Did #BellLetsTalk money support transphobia?

Social media users helped raised over $6 million for Bell Canada's mental health campaign. But some worry funds went to a controversial gender identity clinic.


  1. Last Wednesday, people around the world pitched in for mental health, one tweet at a time. But when they found out where the money was going, not everyone was happy.
  2. In the annual Bell Let's Talk campaign for mental health awareness, the Canadian telecommunications giant, Bell Canada, pledged to donate 5 cents for every tweet with the hashtag #BellLetsTalk. Facebook shares also counted, along with calls and texts by Bell customers.
  3. Some dismissed this as a cynical publicity stunt, but many took up Bell's invitation to talk about mental health and opened up about their own struggles.
  4. Others offered support.
  5. Even celebrities chimed in.
  6. The hashtag took off in Canada and beyond, surging to the top of the trending list worldwide that day. But all proceeds were earmarked for Canadian initiatives, something that might not have been clear to everyone.
  7. Many realized that this was a Canadian initiative, but supported it anyway.
  8. But what really disturbed some people was that Bell Let's Talk has directed funds to the Centre for Addiction and Mental Health (CAMH). When Twitter users found out, many sounded the alarm, urging people to stop tweeting the hashtag.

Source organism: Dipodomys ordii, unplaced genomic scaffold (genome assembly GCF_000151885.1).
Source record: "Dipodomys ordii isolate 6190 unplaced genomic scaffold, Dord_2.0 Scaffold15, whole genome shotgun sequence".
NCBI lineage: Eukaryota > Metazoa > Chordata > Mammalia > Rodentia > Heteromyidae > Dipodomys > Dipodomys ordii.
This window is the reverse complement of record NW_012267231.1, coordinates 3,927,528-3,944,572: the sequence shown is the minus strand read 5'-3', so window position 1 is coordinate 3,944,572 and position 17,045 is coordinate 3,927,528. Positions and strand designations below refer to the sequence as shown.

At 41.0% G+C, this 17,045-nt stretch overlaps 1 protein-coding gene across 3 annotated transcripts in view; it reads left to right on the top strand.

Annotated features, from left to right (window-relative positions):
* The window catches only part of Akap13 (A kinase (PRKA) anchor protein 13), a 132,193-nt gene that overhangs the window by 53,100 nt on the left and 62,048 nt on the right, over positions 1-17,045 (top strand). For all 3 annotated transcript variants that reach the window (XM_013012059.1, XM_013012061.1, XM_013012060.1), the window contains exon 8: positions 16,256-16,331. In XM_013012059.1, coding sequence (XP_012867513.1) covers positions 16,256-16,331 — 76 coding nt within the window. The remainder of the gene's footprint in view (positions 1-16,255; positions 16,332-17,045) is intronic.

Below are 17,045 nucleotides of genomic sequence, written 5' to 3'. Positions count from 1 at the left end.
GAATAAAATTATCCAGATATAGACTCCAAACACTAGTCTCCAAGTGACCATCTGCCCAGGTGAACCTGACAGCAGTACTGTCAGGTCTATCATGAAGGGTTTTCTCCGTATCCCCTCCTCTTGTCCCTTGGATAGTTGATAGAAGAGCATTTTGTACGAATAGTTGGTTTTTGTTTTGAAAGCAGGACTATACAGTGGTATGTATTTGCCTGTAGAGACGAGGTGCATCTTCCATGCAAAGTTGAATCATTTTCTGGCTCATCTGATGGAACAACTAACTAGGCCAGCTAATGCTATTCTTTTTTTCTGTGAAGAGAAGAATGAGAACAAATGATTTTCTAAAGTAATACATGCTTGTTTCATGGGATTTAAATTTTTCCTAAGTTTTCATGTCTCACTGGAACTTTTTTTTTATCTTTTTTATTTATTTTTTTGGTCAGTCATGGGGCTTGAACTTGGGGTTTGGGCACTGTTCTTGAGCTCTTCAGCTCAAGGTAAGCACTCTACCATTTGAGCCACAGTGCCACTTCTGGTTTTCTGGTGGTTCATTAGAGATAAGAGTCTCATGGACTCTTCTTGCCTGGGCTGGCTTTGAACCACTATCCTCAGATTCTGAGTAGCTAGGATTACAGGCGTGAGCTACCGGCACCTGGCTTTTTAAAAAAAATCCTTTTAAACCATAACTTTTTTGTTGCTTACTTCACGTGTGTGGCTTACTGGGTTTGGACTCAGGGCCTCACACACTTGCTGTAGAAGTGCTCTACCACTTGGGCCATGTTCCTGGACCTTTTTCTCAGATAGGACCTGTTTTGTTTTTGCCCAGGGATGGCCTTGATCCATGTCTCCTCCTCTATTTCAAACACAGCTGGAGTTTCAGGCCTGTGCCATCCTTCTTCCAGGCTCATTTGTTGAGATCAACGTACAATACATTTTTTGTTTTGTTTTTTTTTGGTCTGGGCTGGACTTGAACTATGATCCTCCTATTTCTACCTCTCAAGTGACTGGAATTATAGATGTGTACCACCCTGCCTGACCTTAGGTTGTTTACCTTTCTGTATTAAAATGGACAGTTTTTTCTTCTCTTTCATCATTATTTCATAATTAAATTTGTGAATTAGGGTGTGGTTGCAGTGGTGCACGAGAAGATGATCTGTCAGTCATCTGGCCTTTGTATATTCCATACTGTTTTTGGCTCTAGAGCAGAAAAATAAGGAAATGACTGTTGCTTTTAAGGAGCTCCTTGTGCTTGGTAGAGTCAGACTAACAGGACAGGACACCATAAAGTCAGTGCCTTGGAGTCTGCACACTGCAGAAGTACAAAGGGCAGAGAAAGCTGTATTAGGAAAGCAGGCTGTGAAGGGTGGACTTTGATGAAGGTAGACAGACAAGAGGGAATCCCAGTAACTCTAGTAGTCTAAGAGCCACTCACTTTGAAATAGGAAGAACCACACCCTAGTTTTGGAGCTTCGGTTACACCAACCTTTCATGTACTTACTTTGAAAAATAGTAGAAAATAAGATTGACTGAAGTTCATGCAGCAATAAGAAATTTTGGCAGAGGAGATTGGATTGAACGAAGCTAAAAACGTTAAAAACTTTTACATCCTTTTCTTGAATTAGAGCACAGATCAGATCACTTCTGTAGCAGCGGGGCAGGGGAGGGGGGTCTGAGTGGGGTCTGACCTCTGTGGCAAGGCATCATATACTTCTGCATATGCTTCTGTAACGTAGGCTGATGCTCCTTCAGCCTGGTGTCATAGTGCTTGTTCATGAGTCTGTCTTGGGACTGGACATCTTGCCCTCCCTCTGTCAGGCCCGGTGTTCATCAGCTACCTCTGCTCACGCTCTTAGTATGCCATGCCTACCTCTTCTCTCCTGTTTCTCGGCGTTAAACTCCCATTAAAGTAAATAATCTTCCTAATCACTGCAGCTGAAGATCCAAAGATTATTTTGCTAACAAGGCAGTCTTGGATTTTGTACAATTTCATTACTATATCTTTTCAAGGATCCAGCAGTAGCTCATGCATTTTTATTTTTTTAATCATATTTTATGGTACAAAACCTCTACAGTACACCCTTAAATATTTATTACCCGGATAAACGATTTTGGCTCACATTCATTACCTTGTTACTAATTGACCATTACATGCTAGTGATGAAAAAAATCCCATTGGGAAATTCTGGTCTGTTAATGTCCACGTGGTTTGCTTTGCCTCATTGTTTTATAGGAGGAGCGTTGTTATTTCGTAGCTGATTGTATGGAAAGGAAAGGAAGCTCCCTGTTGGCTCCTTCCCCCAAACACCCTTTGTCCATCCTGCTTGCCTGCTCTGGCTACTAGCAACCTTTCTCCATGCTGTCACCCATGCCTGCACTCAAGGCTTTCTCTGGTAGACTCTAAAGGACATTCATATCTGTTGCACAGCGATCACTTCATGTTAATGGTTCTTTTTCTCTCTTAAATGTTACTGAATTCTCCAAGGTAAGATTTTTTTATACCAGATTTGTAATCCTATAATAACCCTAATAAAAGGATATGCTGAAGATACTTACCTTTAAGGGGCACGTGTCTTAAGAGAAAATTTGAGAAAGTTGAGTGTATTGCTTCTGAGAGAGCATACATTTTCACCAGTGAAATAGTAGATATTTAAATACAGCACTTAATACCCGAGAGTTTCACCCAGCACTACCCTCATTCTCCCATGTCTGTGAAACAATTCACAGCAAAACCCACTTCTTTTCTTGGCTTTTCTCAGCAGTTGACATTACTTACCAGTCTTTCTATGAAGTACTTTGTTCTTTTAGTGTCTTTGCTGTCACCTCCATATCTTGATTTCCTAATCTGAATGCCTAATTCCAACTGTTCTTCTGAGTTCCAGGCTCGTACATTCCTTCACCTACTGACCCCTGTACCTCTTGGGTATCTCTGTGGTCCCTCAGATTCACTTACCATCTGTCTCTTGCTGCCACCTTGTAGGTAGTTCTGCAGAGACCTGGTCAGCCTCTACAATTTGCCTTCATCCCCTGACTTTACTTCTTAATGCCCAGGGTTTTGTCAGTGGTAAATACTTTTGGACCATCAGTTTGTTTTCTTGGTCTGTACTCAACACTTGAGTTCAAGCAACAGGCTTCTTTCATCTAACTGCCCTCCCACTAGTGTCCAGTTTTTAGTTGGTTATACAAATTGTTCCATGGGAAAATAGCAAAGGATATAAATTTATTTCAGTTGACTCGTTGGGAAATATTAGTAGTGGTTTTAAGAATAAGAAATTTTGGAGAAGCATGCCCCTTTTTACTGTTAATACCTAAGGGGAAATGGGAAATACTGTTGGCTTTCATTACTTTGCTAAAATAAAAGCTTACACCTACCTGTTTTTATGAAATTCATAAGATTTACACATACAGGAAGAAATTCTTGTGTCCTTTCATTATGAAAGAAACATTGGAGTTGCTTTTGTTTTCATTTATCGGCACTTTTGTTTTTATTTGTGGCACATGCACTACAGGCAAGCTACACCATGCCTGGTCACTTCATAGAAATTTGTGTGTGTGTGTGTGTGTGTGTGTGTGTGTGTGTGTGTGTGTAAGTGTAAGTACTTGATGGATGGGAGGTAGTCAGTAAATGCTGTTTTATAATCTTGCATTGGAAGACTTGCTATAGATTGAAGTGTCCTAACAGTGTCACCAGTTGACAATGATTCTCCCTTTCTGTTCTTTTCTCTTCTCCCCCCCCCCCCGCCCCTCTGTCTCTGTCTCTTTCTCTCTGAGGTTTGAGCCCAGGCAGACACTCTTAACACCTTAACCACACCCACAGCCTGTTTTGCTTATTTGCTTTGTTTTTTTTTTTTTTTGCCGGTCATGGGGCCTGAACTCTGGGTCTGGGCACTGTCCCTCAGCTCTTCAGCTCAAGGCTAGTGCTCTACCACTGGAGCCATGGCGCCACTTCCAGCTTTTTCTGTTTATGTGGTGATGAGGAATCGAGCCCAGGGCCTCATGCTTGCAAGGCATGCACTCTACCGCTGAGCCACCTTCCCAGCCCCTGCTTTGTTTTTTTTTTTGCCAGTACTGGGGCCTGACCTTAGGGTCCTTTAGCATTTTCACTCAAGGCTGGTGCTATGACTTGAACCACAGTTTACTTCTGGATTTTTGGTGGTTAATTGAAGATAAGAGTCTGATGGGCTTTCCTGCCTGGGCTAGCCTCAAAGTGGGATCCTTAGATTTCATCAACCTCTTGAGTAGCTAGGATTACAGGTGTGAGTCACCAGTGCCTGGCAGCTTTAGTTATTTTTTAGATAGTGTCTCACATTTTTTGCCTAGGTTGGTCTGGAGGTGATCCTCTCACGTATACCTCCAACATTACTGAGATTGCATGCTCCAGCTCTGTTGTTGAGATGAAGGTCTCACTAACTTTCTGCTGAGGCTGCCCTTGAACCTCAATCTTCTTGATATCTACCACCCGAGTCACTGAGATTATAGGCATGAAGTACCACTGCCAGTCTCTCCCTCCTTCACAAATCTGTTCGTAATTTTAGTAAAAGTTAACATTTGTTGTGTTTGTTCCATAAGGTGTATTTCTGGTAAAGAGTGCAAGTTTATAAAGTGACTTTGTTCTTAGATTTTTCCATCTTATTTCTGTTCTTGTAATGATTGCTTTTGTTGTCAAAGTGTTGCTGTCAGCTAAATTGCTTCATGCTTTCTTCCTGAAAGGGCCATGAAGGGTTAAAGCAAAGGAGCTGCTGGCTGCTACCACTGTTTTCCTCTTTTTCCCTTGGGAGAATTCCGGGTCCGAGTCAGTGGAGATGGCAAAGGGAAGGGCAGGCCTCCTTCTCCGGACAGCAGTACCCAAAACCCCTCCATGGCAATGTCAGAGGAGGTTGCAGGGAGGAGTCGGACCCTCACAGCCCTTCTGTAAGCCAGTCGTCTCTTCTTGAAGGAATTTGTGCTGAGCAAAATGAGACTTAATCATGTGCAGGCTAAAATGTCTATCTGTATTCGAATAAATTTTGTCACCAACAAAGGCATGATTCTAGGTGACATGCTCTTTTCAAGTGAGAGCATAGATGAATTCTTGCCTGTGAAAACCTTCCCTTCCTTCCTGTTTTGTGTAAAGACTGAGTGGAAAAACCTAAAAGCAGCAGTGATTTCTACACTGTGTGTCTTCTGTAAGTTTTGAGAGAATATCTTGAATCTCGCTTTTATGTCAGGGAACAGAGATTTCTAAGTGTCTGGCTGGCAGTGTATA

9. Dr. Kenneth Zucker, the head of CAMH's Gender Identity Service, tries to make gender-variant children "more content in their biological gender,” in order to prevent them from growing up transgender.
  10. Zucker's method includes steering children away from toys associated with the opposite sex and towards same-sex friendships. It's what critics have called the "drop the Barbie" approach and likened to conversion therapy for gay people.
  11. Zucker has countered that he's trying to improve the lives of these children, and suggests his work opposes homophobia. Some of these kids could actually be gay, he told MacLean's, but because of internalized homophobia, they believe that becoming the opposite gender will make it easier to live with same-sex attraction.